FLY IN BLUE SKY: Tourists at Dianchi Lake in southwest China's Yunnan Province feed black-headed gulls on February 16 (LIN YIGUANG)
Pan Shiyi, a real estate magnate in Beijing, appeared on an online talk show—Friend—with Bei Zhicheng, a software businessman, on September 5. This time, their topic had nothing to do with their businesses, but a tiny unit of measurement, best known by its abbreviation: PM 2.5.
The term refers to airborne particulate matter less than 2.5 micrometers in diameter. Such pollutants are small enough to penetrate lung tissue, posing far greater health risks than comparatively larger micro-particles of dust, dirt, soot, smoke and liquid droplets.
Pan has been keeping an eye on PM 2.5 data in Beijing for one year. "I came across this issue in August 2011 and learned of its harm on environment and our health," Pan said.
Air is of good quality when the PM 2.5 measurement is below 70 micrograms per cubic meter. But the PM 2.5 concentration in Beijing has remained worse. From August 29 to 30, the reading topped 280 micrograms per cubic meter at its peak in the city, according to the Beijing Environmental Monitoring Center.
Compared with Pan, Bei has been studying this issue for a much longer time. "I have had chronic sinus problems since high school, so I am very sensitive to dirty air," Bei said. "Beijing's air quality is getting worse every year and I have to install air purifiers in the apartment to deal with it."
According to statistics acquired by Bei, since the middle of the 1990s, the number of Beijing residents suffering from lung cancer increased threefold. "We have to do something to stop the situation from worsening," Bei said.
In China, air quality monitors used to measure only particulate matter less than 10 micrometers (PM 10), a considerably lower standard of precision. Particles within this range of measurement can be four times the size of PM 2.5 particles, and are not considered to be a form of environmental pollution that poses significant risks to human health.
In late 2011, the Ministry of Environmental Protection started to publish PM 2.5 data for 33 cities. By the end of 2012, the number will increase to 74.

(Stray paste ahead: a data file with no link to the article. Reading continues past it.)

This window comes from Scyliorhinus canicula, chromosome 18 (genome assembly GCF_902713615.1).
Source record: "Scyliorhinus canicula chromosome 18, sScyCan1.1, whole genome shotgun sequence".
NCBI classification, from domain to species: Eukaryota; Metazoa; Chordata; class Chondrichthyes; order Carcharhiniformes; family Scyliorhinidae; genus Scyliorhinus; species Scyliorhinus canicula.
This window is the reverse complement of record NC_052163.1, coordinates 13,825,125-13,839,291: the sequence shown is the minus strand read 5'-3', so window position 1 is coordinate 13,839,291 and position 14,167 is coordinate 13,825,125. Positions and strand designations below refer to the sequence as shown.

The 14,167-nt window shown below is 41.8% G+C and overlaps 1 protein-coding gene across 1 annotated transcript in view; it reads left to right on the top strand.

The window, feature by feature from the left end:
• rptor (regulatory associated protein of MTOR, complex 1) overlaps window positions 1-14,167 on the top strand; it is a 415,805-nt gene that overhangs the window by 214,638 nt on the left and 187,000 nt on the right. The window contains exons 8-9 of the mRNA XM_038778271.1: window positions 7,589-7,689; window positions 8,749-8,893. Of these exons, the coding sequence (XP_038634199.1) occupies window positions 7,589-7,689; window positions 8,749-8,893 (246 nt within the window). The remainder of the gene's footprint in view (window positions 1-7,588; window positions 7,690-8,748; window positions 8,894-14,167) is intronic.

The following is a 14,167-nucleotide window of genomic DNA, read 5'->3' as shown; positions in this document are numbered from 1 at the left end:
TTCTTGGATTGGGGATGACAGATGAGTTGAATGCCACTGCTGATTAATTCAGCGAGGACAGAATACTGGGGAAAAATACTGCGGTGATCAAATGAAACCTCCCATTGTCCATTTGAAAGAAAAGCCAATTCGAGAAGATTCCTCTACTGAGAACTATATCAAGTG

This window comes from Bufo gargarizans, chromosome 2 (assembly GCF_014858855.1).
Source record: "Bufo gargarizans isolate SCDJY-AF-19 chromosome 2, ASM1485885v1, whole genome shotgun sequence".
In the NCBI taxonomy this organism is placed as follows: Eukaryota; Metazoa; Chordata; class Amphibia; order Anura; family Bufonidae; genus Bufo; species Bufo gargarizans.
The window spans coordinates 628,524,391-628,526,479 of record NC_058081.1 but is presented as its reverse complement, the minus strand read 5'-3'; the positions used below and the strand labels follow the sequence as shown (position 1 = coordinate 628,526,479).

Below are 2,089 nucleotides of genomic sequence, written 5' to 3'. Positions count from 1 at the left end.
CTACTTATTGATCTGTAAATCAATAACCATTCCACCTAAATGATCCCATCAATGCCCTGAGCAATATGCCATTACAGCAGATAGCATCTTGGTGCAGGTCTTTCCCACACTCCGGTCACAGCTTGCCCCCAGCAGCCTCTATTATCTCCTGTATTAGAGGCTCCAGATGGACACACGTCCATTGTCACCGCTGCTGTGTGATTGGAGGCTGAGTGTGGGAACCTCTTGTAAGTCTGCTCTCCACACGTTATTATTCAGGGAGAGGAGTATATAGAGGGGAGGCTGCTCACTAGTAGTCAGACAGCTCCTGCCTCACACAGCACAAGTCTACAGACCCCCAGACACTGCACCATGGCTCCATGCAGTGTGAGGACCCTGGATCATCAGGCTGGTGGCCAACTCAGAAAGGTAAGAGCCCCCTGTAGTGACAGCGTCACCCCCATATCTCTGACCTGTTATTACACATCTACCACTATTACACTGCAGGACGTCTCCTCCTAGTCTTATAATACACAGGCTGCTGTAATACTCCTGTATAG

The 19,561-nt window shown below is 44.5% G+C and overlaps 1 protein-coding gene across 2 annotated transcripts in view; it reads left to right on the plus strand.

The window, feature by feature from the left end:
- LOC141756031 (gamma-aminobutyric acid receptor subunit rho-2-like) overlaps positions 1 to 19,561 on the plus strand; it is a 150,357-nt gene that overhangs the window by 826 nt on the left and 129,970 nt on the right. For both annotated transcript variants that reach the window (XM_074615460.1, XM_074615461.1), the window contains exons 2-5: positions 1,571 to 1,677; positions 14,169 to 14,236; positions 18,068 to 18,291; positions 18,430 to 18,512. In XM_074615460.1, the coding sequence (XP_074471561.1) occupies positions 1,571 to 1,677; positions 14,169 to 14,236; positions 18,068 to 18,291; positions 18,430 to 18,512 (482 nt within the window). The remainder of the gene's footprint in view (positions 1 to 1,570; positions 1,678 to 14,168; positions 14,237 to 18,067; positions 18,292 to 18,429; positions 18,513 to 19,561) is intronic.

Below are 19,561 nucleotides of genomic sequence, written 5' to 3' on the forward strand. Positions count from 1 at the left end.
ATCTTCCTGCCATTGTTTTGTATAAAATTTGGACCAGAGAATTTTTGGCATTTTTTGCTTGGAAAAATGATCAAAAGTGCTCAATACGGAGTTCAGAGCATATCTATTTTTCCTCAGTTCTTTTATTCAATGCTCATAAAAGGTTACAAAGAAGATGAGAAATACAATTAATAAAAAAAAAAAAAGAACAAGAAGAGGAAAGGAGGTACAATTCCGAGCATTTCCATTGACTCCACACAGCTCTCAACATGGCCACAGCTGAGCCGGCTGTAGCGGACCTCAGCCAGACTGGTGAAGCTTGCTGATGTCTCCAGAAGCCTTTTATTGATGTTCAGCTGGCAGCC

The new national standards preliminarily passed by the Ministry of Environmental Protection last December expanded air quality readings to include PM 2.5 and tightened rules for some already monitored pollutants, such as PM 10 and nitrogen oxides.
In recent years, there have been many cases of people showing concerns for environmental problems across China.
On June 23, residents in Qidong, east China's Jiangsu Province, protested an industrial waste pipeline project. Hours after the demonstration, the local government decided to cancel the project.
It is the latest in a string of protests sparked by fears of environmental degradation. Data from the Ministry of Environmental Protection show the number of mass demonstrations related to environmental concerns has increased at an annual rate of 30 percent.
With increasing numbers of protests against controversial industrial projects in China, members of the Standing Committee of the National People's Congress (NPC), the country's top legislature, agreed that a draft amendment to the Environmental Protection Law should address rising public discontent at their bimonthly session last month.
"Those protests, spurred by fears of environmental degradation, have stirred nationwide discontent and stoked calls for expanding citizens' rights and sufficiently consulting with local residents when assessing environmental impacts of proposed industrial projects," said Xie Kechang, a lawmaker and deputy to the NPC.
Xie revealed that in the first half of this year, 192 cities on the Chinese mainland had acid rain, and PM 2.5 levels increased sharply in major industrial regions.
The average PM 2.5 level in Beijing and its surrounding regions, the Yangtze River Delta and Shandong Peninsula in east China, the Pearl River Delta in the south and the Sichuan-Chongqing area in the southwest is about 80 micrograms per cubic meter, significantly higher than the average level in the United States.